The first book in a science fiction series.
Publication year: 2016
Running time: 15 hours and 41 minutes
Narrator: Patricia Rodriquez
This is not an action adventure sci-fi. There are no galaxies in peril, no universes on the brink of destruction. But it does have the spaceship Wayfarer and her crew, who are doing their job: creating wormholes which are used as highways for spaceships. And the crew is great! Four humans and three aliens, who have to live and work very closely together and so like each other… mostly. I’ve seen this book described as a “feel-good” book and that fits; most of the people get along well and do their best to be civil with each other. Even governments aren’t just greedy and evil 😉 but made up of people.
Wayfarer’s captain Ashby Santoso needs a certified clerk who can deal with various legal stuff for the ship. Despite the objections of one of his crew, he hires Rosemary Harper who has just graduated.
Rosemary’s excited and nervous because she’s going away from Mars for the first time. She also has a secret which has forced her to falsify her name and leave all of her family behind. Life aboard a spaceship isn’t as hard as she feared, though, because everyone is making her feel welcome. Well, everyone except Artis Corbin. Wayfarer’s engines use algae to move and Corbin is the ship’s algaeist. He doesn’t have anything against Rosemary as a person, but he does object to having on board a person who might put everyone in danger through her ignorance. However, he does have a beef with the ship’s pilot Sissyx. And he just doesn’t like people.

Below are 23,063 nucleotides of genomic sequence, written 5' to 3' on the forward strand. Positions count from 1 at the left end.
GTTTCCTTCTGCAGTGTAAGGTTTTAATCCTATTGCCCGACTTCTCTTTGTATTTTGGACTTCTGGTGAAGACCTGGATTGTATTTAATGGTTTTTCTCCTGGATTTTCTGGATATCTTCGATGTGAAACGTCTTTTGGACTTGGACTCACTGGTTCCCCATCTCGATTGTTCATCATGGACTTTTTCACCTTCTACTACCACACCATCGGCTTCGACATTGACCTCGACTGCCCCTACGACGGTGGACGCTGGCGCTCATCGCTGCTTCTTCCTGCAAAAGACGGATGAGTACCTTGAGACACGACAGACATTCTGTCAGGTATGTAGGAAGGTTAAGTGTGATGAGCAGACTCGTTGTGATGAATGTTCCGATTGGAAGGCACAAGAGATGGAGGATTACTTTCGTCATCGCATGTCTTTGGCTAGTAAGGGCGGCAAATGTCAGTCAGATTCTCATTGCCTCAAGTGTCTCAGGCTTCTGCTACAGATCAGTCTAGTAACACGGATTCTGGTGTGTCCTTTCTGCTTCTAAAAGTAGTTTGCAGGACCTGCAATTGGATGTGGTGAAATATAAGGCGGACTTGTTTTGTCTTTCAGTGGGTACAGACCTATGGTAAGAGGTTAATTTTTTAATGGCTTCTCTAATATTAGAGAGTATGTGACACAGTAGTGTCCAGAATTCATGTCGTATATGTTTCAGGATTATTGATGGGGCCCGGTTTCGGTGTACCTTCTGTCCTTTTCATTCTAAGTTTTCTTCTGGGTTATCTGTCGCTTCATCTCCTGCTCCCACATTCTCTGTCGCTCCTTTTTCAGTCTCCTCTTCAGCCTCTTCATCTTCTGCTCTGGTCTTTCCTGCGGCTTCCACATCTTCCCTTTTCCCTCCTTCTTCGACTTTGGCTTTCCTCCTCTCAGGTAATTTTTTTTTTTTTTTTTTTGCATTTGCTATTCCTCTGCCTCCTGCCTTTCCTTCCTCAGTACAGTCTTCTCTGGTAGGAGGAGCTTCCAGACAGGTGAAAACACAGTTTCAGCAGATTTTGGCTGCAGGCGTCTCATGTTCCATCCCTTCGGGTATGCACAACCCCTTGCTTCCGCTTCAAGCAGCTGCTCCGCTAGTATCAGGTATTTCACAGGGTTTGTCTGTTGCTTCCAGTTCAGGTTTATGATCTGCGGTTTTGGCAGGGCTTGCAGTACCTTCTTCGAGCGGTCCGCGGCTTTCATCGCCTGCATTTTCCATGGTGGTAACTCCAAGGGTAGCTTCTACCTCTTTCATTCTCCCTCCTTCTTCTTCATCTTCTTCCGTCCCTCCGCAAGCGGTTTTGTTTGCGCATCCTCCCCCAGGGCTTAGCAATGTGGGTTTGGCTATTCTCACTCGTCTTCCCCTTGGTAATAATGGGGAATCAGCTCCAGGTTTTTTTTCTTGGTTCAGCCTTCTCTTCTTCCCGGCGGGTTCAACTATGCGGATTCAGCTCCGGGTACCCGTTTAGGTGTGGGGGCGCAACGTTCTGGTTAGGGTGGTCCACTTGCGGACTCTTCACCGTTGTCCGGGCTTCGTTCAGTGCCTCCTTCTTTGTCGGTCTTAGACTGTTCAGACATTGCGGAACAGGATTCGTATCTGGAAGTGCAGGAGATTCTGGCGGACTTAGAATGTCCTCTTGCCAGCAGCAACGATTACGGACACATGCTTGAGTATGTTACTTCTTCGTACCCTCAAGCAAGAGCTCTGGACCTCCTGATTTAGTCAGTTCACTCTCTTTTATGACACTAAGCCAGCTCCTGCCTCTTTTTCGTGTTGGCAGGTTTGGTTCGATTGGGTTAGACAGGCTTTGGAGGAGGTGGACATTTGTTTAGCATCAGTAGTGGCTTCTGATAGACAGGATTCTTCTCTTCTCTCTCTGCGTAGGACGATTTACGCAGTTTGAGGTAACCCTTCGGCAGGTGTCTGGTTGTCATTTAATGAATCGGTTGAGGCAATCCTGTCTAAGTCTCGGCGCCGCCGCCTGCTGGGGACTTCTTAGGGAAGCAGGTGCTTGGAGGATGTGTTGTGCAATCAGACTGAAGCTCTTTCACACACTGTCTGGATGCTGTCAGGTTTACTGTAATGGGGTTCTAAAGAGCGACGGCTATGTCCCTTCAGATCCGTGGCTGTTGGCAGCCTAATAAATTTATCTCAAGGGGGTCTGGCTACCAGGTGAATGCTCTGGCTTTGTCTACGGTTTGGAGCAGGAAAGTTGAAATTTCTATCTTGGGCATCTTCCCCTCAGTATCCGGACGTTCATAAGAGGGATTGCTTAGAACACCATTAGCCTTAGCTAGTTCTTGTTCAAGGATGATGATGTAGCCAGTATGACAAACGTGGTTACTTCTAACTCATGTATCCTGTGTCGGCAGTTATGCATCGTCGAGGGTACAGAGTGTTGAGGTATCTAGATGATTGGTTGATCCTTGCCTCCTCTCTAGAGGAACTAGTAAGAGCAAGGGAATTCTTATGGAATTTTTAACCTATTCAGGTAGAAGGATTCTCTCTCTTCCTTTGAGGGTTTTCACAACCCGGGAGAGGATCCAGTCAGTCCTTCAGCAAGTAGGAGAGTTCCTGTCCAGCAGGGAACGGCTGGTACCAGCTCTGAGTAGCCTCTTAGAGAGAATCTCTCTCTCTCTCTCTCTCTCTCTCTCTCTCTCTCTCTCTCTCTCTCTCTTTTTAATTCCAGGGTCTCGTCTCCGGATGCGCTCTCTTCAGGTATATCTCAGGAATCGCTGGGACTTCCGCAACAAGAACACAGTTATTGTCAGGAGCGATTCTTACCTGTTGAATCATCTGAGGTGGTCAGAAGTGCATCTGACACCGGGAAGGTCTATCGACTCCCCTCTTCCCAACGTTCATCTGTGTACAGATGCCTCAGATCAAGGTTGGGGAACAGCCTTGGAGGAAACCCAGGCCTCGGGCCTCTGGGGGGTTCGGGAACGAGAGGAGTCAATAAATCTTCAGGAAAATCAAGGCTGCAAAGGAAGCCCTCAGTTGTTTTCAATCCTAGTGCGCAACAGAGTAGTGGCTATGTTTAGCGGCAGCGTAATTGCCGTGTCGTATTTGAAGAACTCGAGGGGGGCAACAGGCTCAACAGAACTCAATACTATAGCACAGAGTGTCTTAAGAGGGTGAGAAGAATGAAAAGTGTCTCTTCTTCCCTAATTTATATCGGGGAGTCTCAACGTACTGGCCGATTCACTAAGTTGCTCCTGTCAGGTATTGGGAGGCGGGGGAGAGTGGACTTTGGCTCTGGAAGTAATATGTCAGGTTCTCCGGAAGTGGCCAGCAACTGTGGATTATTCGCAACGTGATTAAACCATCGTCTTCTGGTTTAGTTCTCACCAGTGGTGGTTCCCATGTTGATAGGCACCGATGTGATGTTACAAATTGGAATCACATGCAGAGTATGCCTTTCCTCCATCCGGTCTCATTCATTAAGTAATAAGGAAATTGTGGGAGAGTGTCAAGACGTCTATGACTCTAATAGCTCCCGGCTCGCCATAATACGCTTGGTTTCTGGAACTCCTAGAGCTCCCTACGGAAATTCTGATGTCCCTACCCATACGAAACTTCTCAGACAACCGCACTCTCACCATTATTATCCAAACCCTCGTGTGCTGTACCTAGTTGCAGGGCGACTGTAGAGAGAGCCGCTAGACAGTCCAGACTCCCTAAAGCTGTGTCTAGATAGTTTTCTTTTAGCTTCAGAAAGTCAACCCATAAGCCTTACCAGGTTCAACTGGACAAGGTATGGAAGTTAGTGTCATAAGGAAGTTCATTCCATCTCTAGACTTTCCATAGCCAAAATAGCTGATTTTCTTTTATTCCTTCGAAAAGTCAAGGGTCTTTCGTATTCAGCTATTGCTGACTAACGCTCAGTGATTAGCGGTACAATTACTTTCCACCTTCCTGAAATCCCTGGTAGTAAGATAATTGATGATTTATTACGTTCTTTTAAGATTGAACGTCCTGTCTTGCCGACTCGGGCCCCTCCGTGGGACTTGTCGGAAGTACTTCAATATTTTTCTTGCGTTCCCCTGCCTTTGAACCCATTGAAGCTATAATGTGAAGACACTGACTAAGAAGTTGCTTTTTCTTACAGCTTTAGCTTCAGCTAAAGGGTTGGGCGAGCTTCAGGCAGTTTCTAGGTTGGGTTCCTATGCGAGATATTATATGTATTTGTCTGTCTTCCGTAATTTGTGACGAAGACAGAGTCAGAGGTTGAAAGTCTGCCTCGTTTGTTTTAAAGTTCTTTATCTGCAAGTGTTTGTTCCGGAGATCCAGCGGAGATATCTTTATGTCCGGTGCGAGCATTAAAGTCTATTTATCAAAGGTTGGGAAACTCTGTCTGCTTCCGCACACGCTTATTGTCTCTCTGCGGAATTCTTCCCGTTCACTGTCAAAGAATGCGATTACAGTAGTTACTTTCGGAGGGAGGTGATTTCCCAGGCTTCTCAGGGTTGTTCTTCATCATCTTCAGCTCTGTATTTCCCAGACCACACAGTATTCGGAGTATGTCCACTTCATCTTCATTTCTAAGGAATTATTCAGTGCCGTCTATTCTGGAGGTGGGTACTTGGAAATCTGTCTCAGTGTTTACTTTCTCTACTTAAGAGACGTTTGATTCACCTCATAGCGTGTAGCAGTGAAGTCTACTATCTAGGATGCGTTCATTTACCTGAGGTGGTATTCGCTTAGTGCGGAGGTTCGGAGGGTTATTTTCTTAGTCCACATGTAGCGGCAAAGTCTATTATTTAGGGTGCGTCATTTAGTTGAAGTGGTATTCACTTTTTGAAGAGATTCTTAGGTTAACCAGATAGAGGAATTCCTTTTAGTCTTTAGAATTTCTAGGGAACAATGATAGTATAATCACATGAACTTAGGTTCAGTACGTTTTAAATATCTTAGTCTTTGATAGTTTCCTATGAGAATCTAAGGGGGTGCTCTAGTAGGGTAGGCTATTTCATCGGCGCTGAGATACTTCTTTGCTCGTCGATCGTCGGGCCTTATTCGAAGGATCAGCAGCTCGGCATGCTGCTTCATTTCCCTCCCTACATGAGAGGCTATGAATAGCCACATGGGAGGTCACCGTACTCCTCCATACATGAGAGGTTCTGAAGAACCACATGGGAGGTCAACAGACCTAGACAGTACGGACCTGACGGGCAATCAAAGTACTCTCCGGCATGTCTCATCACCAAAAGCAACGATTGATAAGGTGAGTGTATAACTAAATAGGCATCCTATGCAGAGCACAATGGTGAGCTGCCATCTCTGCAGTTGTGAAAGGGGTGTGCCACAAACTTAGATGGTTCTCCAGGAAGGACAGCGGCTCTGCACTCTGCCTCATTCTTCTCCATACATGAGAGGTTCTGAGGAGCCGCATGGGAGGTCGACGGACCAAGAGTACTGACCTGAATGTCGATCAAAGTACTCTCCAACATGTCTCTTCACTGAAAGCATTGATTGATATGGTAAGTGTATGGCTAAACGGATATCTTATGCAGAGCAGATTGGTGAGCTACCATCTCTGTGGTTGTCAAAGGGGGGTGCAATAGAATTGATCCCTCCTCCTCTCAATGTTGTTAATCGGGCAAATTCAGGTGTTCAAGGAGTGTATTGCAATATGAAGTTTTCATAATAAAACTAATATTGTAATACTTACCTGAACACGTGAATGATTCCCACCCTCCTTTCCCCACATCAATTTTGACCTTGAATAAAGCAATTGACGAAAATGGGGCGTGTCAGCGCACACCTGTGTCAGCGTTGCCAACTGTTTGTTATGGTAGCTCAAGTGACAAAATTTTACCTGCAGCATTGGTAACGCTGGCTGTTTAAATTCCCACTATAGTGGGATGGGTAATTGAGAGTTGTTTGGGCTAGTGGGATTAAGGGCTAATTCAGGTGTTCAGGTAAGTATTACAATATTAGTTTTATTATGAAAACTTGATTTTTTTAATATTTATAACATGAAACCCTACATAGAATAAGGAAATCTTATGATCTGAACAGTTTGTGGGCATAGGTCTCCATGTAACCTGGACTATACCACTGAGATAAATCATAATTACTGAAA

Ashby’s human but instead of a gung-ho mercenary he’s a pacifist, like many humans in this world. He’s called by his first name, rather than “captain”. He’s still responsible for everyone and everything. He also has a non-human lover off-ship so there’s no romantic subplot centering on him.
In fact, this book pretty much does away with many of the elements I don’t like in SF, such as the least professional person aboard being a woman, awkward love triangles (or other toxic romantic clichés), or moronic cardboard characters, especially women. It also has many of the elements I do enjoy, such as fascinating aliens and different cultures.
The aliens in this book aren’t unintelligible, like Cherryh’s methane breathers, but nor are they humans except for the bumps in their heads. Instead, they have their own cultures, which sometimes make the humans uncomfortable, especially when family structures are different, but which aren’t shown as inferior or bad. For example, one species lays eggs which means that their young aren’t helpless from the start and are treated quite differently than human babies. The ship’s doctor belongs to a species where all the people starts out as female and later change into a male.
This is somewhat different structurally from most books because it doesn’t have one overarching plot or character arch. Instead it has several minor arches. Like a season in a TV show. Almost every person on Wayfarer has an arch devoted to him, her, or they. I still wouldn’t call these short stories because they all have impact on the story and happen along the way to the small, angry planet. While the stories aren’t focused on violence, there are some rather tense stories, too. And the ending packs an emotional punch.
This book doesn’t end in a cliffhanger. The next book seems to follow one crew member. (I’m waiting for it eagerly.)